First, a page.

Garden sorrel - 100 seeds - Rumex acetosa

Garden sorrel - 100 seeds - Rumex acetosa

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Hardiness Zones

Sorrel plants are reliably perennial in USDA hardiness zones 5 and higher, however many people grow them as annuals, starting new plants each spring. Older plants can become tough and less flavorful. Growers recommend either frequent division or sowing new plants each spring.

Sun Exposure

Plants will grow best in full sun, although a little partial shade will keep them going longer into summer.

Sorrel Growing Tips

Choose a spot with good drainage. Sorrel likes a slightly acidic soil pH; somewhere in the range of 5.5 to 6.8.

Since it is grown for its leaves, a soil rich in organic matter will give you lots of leafy ,green growth.

You can start sorrel from seed, cuttings, root division or transplant, in either spring or early fall. Seed can be started indoors or out, but since you can direct sow as early as 2 - 3 weeks before your last spring frost date, it is easiest to simply sow in the garden.


Established plants can handle a light frost.

Sow the seed ½ in. deep, spaced about 3 in. apart. When the plants are an inch or two tall, thin to a 12 - 15 in. spacing. You should only need 2 or 3 plants, for the average family's need.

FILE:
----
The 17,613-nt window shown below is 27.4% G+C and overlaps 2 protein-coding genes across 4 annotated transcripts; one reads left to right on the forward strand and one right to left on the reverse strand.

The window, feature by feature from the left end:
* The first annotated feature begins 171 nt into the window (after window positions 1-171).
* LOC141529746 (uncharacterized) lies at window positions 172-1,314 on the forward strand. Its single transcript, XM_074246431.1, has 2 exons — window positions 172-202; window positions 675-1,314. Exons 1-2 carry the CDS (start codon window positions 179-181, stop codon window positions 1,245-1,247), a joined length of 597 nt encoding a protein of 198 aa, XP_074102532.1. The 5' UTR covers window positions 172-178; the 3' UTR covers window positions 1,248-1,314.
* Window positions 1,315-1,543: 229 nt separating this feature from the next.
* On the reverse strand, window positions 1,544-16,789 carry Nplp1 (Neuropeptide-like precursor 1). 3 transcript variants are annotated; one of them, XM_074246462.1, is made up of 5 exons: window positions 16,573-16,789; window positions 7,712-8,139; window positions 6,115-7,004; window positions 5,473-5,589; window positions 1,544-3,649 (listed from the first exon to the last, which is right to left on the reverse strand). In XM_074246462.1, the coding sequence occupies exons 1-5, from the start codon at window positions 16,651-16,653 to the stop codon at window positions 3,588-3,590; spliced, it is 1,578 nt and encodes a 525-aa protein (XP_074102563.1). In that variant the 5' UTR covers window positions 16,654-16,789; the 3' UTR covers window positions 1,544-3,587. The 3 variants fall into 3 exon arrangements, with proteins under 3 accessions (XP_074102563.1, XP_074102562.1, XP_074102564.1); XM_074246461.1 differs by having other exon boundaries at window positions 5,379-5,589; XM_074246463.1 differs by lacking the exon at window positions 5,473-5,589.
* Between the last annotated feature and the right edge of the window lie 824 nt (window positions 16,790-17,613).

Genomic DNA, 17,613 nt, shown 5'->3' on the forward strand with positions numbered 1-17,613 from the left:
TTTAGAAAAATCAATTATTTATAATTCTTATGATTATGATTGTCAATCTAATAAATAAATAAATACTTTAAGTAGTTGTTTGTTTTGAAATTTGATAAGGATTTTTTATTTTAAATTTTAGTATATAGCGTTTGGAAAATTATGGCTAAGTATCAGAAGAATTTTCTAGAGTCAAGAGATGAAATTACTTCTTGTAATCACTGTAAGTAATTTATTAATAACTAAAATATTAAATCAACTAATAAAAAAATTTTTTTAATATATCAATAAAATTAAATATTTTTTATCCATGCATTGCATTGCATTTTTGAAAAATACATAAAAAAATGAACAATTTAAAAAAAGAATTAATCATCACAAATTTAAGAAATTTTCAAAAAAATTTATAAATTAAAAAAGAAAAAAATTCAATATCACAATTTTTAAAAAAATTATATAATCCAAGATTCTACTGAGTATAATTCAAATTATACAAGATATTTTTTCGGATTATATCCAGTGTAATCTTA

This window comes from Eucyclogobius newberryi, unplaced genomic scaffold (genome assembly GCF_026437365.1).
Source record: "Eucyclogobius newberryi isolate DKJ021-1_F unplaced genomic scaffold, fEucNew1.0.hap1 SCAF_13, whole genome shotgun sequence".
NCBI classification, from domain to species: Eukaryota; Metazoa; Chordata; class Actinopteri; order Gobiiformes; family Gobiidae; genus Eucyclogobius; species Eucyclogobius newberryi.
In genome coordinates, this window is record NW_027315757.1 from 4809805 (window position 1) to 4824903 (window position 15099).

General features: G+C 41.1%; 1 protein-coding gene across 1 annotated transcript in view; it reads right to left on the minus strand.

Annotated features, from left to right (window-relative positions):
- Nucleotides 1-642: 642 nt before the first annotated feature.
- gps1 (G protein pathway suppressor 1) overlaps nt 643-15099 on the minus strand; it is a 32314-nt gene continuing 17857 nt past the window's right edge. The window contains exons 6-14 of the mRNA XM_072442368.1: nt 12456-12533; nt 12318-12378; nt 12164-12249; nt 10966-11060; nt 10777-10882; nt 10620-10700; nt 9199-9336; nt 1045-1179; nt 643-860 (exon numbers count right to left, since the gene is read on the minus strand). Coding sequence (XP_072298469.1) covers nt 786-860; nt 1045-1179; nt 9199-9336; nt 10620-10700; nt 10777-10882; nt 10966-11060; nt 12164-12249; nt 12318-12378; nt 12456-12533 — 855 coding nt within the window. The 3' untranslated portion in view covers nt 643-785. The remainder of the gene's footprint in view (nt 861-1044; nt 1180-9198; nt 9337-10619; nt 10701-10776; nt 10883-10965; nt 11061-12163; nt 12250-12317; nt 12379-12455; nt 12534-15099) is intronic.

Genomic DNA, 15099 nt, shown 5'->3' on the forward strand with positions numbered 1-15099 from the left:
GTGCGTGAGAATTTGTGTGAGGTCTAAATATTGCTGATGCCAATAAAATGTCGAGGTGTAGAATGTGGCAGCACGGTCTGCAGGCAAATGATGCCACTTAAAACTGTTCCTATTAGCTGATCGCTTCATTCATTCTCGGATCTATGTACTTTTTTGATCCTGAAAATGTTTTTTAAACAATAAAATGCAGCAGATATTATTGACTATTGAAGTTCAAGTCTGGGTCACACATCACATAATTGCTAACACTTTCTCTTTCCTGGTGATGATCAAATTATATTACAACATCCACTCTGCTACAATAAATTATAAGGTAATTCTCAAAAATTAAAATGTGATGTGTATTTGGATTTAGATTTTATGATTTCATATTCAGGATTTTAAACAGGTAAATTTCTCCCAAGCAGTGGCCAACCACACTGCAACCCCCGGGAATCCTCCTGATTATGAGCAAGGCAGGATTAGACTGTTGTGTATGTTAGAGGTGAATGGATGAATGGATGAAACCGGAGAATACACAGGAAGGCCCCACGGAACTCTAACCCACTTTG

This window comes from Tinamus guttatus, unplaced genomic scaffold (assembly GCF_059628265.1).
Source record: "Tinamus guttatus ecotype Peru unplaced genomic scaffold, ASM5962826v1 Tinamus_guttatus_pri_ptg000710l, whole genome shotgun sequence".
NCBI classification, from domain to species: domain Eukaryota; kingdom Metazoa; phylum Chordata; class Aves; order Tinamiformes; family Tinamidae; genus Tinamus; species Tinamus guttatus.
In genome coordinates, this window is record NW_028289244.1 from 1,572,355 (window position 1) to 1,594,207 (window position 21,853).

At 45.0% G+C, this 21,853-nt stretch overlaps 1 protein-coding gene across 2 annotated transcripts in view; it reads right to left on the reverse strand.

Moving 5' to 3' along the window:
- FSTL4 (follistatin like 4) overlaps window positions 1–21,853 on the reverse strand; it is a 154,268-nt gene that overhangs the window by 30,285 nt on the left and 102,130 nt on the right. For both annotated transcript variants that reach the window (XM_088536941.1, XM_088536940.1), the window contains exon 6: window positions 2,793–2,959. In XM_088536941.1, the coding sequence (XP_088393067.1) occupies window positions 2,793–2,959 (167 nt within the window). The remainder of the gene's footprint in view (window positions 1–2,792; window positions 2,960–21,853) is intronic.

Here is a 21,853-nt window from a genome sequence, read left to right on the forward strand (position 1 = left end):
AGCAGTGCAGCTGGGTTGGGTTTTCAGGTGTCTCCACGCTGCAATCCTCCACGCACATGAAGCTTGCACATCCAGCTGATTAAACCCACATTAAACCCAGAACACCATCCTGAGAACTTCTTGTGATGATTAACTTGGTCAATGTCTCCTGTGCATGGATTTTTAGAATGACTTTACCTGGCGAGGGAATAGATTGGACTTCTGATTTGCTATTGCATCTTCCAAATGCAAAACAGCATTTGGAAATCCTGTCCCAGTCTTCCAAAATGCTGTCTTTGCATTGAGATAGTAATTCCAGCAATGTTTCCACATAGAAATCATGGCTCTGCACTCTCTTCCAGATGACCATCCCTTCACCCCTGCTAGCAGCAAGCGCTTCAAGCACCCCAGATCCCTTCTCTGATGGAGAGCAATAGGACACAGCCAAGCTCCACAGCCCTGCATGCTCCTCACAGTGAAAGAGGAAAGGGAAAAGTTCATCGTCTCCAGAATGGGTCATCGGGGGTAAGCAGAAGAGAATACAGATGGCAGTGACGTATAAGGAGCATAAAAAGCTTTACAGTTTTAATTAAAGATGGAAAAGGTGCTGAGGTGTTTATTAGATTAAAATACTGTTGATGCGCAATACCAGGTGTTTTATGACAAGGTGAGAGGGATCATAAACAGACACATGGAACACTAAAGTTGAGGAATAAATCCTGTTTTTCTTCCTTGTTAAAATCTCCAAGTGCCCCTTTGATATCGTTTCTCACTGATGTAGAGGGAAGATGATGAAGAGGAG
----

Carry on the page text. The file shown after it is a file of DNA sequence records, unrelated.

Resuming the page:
Sorrel is an excellent choice for container growing. You should use at least a 6 inch pot, but 8 - 12 inches would be ideal. You can probably keep your sorrel growing longer in containers than in the ground, because you can move it out of the sun on warm days.

Caring for Sorrel Plants

Give your sorrel plants regular water; at least 1 in. per week. Mulching will help conserve moisture and keep the leaves clean.

Hopefully you started with a rich soil, but you should amend the soil each year with more organic matter and possibly side dress with compost or granular fertilizer mid-season.

Unless you want to save seed, cut the seed stalk to the ground and remove any declining leaves. The plant should re-sprout with more tender leaves. Sorrel will self-seed if you leave the seed heads on the plants.

To keep your plants healthy and vigorous divide them in spring or early summer every 3 - 4 years.